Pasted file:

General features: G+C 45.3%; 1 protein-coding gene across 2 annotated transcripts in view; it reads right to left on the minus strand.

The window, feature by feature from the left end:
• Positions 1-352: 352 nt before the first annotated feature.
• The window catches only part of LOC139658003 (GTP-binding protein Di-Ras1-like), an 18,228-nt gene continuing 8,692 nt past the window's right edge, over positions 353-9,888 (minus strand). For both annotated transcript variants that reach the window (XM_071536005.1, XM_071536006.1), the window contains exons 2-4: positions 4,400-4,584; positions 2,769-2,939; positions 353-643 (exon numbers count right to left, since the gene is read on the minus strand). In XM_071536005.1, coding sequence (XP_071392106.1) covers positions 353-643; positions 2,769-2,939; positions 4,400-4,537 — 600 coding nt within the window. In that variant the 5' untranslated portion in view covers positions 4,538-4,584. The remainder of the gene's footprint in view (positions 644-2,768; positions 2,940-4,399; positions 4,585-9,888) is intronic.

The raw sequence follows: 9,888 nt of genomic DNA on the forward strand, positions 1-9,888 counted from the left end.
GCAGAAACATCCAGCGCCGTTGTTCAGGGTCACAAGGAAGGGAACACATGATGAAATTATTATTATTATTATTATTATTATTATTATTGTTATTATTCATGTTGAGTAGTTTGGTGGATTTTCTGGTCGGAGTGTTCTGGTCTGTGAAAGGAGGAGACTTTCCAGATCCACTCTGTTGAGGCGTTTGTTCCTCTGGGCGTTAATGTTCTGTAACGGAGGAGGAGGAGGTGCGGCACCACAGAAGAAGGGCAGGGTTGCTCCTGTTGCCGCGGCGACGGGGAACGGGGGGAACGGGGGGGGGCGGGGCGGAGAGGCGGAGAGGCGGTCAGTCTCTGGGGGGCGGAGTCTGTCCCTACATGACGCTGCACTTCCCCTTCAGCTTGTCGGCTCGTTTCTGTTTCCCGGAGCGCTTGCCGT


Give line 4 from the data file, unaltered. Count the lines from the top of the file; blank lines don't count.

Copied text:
• The window catches only part of LOC139658003 (GTP-binding protein Di-Ras1-like), an 18,228-nt gene continuing 8,692 nt past the window's right edge, over positions 353-9,888 (minus strand). For both annotated transcript variants that reach the window (XM_071536005.1, XM_071536006.1), the window contains exons 2-4: positions 4,400-4,584; positions 2,769-2,939; positions 353-643 (exon numbers count right to left, since the gene is read on the minus strand). In XM_071536005.1, coding sequence (XP_071392106.1) covers positions 353-643; positions 2,769-2,939; positions 4,400-4,537 — 600 coding nt within the window. In that variant the 5' untranslated portion in view covers positions 4,538-4,584. The remainder of the gene's footprint in view (positions 644-2,768; positions 2,940-4,399; positions 4,585-9,888) is intronic.